Short-Term Rewards vs. Living for the Audience of One
In the absence of a strong theology of Heaven and eternal rewards, the western church has been permeated by "prosperity theology," the gospel of health and wealth. We've been seduced to look only to short-term rewards of material gain, physical health and safety, and human approval.
The problem with short-term rewards is not that it's wrong to receive them, but that it's wrong for them to be our primary motivation for doing the work. If we take Matthew 6 seriously, when we offer people their name on a brick for giving to a building offering we're saying "Hope you enjoy this brick, because if this is why you're giving, the brick's all the reward you're going to get." What we're offering people is temptation—another wrong motive for doing something that God wants us to do for other reasons, for the applause of God, not the applause of men. (Winning a Gold Medallion may be a fine byproduct of serving God, but it is a terrible goal.)
But notice Jesus doesn't say it is wrong to have our accomplishments be seen or recognized by men, only that we are not to do them "in order to be seen by them." Why? Because then we're trying to please people rather than God, and we're putting them in God's place, which is idolatry. In that regard, there's a hard-to-find little book by Edward Welch I highly recommend called When People Are Big and God Is Small: Overcoming Peer Pressure, Codependency, and the Fear of Man. It is very biblical and insightful about ascribing too much importance to people's approval, which all of us tend to do.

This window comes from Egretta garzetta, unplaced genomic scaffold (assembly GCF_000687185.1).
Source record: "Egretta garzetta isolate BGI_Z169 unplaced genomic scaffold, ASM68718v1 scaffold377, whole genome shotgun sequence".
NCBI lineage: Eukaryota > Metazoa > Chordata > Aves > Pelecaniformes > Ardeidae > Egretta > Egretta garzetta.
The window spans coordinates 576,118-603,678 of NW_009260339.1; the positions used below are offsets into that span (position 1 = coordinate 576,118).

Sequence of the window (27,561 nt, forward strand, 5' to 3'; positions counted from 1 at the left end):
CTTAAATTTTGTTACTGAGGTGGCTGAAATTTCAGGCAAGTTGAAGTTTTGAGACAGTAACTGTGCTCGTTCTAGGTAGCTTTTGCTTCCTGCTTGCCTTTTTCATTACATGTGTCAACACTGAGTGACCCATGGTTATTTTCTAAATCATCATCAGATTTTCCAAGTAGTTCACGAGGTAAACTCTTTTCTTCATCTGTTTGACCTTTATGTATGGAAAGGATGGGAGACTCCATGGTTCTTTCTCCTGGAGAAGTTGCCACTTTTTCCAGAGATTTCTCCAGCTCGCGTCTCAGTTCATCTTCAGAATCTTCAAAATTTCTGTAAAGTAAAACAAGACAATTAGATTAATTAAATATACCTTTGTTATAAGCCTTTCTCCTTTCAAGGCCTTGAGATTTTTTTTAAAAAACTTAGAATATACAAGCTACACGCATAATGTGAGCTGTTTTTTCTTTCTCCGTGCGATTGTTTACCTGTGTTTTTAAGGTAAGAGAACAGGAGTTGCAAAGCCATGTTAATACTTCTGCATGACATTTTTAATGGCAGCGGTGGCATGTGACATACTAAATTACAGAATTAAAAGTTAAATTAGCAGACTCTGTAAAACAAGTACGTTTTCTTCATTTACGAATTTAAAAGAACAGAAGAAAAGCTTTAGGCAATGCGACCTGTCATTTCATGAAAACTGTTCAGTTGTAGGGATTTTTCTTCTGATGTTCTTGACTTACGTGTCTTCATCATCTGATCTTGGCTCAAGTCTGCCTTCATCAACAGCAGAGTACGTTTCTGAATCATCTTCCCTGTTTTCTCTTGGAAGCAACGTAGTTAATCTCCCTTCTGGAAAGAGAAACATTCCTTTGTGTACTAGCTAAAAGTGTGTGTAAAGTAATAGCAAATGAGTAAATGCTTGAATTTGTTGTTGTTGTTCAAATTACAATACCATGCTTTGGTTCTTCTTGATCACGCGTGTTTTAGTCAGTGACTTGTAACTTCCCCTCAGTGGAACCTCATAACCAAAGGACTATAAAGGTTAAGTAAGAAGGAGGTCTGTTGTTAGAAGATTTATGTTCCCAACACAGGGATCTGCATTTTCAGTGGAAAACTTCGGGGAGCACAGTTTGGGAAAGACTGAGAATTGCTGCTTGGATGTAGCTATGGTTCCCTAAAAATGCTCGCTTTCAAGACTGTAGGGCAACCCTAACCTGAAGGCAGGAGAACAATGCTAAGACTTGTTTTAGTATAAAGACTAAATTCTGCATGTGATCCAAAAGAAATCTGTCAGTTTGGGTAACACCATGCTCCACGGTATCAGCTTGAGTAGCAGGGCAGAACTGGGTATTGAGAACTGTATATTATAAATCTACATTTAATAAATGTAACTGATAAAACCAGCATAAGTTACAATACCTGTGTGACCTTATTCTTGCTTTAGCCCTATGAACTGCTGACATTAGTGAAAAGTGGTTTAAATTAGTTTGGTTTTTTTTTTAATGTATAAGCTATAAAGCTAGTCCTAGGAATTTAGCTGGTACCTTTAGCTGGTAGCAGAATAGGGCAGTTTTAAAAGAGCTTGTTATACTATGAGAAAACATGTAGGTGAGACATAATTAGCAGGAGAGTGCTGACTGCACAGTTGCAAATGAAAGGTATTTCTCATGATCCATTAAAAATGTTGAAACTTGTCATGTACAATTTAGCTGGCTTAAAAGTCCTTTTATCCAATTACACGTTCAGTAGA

We are to live out our lives before the Audience of One. That doesn't mean if I get an award from men for writing a book I lose my reward from God, but it does mean that if I am writing that book in order to get an award from men, I won't get rewarded from God. It's a question not of inadvertent occurrences, but of motives, focus, and purpose.
It's definitely possible to think too much of what people think and say. What’s really important is God’s evaluation of our life, and He sees us just as we are. He’s the one we are to please. Colossians 3:22-24 says,
Slaves, obey your earthly masters in everything; and do it, not only when their eye is on you and to win their favor, but with sincerity of heart and reverence for the Lord. Whatever you do, work at it with all your heart, as working for the Lord, not for men, since you know that you will receive an inheritance from the Lord as a reward. It is the Lord Christ you are serving.